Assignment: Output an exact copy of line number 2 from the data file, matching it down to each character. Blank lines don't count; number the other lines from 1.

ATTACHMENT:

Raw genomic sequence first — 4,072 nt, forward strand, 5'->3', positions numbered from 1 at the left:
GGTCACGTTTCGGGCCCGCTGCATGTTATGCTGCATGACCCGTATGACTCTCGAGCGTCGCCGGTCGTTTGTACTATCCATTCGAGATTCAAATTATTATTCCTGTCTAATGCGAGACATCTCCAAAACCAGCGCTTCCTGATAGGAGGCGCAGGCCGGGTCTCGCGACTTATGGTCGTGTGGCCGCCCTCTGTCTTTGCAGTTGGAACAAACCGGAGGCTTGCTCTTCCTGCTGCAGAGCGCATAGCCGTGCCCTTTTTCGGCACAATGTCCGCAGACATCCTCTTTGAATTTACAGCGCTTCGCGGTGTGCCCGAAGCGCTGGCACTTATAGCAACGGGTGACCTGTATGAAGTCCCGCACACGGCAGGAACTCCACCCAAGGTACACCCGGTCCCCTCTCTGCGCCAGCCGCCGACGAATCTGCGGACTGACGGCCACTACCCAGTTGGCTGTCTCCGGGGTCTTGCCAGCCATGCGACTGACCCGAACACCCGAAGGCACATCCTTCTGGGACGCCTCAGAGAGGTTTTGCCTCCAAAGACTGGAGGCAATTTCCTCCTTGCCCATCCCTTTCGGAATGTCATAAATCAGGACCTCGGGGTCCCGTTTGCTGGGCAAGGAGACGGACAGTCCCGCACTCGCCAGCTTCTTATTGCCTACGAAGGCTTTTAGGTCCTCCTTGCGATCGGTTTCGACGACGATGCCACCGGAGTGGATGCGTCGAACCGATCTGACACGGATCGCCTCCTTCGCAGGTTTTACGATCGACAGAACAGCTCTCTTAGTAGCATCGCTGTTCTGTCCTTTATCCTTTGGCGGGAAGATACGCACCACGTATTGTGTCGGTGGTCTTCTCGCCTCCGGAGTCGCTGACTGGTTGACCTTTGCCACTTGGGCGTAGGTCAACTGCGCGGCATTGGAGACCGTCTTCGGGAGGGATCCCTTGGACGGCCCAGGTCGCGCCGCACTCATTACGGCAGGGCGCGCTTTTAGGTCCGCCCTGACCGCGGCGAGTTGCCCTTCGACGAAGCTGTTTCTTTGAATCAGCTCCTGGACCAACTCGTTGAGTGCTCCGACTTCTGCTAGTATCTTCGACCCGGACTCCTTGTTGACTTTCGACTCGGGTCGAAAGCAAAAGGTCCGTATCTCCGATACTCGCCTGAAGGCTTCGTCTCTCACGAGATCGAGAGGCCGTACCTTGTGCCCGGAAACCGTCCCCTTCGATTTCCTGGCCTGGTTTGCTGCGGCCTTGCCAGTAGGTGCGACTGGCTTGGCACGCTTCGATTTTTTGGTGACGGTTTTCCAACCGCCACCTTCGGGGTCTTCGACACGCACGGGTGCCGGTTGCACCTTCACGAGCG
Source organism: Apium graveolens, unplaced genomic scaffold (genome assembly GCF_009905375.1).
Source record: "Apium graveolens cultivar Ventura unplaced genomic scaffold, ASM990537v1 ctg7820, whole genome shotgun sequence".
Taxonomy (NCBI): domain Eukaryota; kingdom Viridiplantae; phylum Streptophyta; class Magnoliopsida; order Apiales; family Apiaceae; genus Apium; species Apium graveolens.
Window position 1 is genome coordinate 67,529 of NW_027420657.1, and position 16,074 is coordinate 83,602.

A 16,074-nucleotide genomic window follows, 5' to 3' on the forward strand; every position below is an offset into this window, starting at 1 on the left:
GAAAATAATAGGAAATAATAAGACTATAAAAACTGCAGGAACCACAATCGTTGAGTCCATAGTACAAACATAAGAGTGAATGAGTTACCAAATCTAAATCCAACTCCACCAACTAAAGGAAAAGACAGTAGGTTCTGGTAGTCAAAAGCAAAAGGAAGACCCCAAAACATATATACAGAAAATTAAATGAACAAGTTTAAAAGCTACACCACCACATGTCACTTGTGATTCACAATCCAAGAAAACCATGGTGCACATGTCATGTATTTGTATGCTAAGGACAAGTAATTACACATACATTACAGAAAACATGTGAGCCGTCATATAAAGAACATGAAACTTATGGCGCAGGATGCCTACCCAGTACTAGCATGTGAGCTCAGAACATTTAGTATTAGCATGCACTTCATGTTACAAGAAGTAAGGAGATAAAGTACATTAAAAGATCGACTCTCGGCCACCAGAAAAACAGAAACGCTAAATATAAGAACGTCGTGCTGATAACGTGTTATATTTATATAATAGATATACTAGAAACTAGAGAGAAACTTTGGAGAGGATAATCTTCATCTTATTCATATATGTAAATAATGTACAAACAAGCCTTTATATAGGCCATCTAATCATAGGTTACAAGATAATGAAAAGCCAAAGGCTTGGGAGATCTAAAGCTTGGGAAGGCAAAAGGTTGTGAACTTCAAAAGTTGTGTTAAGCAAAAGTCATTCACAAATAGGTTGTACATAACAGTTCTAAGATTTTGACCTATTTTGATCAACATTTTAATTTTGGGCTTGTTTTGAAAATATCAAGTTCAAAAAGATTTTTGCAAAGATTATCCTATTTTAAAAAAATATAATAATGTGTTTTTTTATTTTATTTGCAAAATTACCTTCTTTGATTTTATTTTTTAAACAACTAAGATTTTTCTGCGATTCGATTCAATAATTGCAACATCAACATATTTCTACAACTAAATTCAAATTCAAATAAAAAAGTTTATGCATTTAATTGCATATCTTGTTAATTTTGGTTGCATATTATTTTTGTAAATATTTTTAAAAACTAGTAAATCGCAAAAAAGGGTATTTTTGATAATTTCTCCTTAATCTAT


GGTCACGTTTCGGGCCCGCTGCATGTTATGCTGCATGACCCGTATGACTCTCGAGCGTCGCCGGTCGTTTGTACTATCCATTCGAGATTCAAATTATTATTCCTGTCTAATGCGAGACATCTCCAAAACCAGCGCTTCCTGATAGGAGGCGCAGGCCGGGTCTCGCGACTTATGGTCGTGTGGCCGCCCTCTGTCTTTGCAGTTGGAACAAACCGGAGGCTTGCTCTTCCTGCTGCAGAGCGCATAGCCGTGCCCTTTTTCGGCACAATGTCCGCAGACATCCTCTTTGAATTTACAGCGCTTCGCGGTGTGCCCGAAGCGCTGGCACTTATAGCAACGGGTGACCTGTATGAAGTCCCGCACACGGCAGGAACTCCACCCAAGGTACACCCGGTCCCCTCTCTGCGCCAGCCGCCGACGAATCTGCGGACTGACGGCCACTACCCAGTTGGCTGTCTCCGGGGTCTTGCCAGCCATGCGACTGACCCGAACACCCGAAGGCACATCCTTCTGGGACGCCTCAGAGAGGTTTTGCCTCCAAAGACTGGAGGCAATTTCCTCCTTGCCCATCCCTTTCGGAATGTCATAAATCAGGACCTCGGGGTCCCGTTTGCTGGGCAAGGAGACGGACAGTCCCGCACTCGCCAGCTTCTTATTGCCTACGAAGGCTTTTAGGTCCTCCTTGCGATCGGTTTCGACGACGATGCCACCGGAGTGGATGCGTCGAACCGATCTGACACGGATCGCCTCCTTCGCAGGTTTTACGATCGACAGAACAGCTCTCTTAGTAGCATCGCTGTTCTGTCCTTTATCCTTTGGCGGGAAGATACGCACCACGTATTGTGTCGGTGGTCTTCTCGCCTCCGGAGTCGCTGACTGGTTGACCTTTGCCACTTGGGCGTAGGTCAACTGCGCGGCATTGGAGACCGTCTTCGGGAGGGATCCCTTGGACGGCCCAGGTCGCGCCGCACTCATTACGGCAGGGCGCGCTTTTAGGTCCGCCCTGACCGCGGCGAGTTGCCCTTCGACGAAGCTGTTTCTTTGAATCAGCTCCTGGACCAACTCGTTGAGTGCTCCGACTTCTGCTAGTATCTTCGACCCGGACTCCTTGTTGACTTTCGACTCGGGTCGAAAGCAAAAGGTCCGTATCTCCGATACTCGCCTGAAGGCTTCGTCTCTCACGAGATCGAGAGGCCGTACCTTGTGCCCGGAAACCGTCCCCTTCGATTTCCTGGCCTGGTTTGCTGCGGCCTTGCCAGTAGGTGCGACTGGCTTGGCACGCTTCGATTTTTTGGTGACGGTTTTCCAACCGCCACCTTCGGGGTCTTCGACACGCACGGGTGCCGGTTGCACCTTCACGAGCG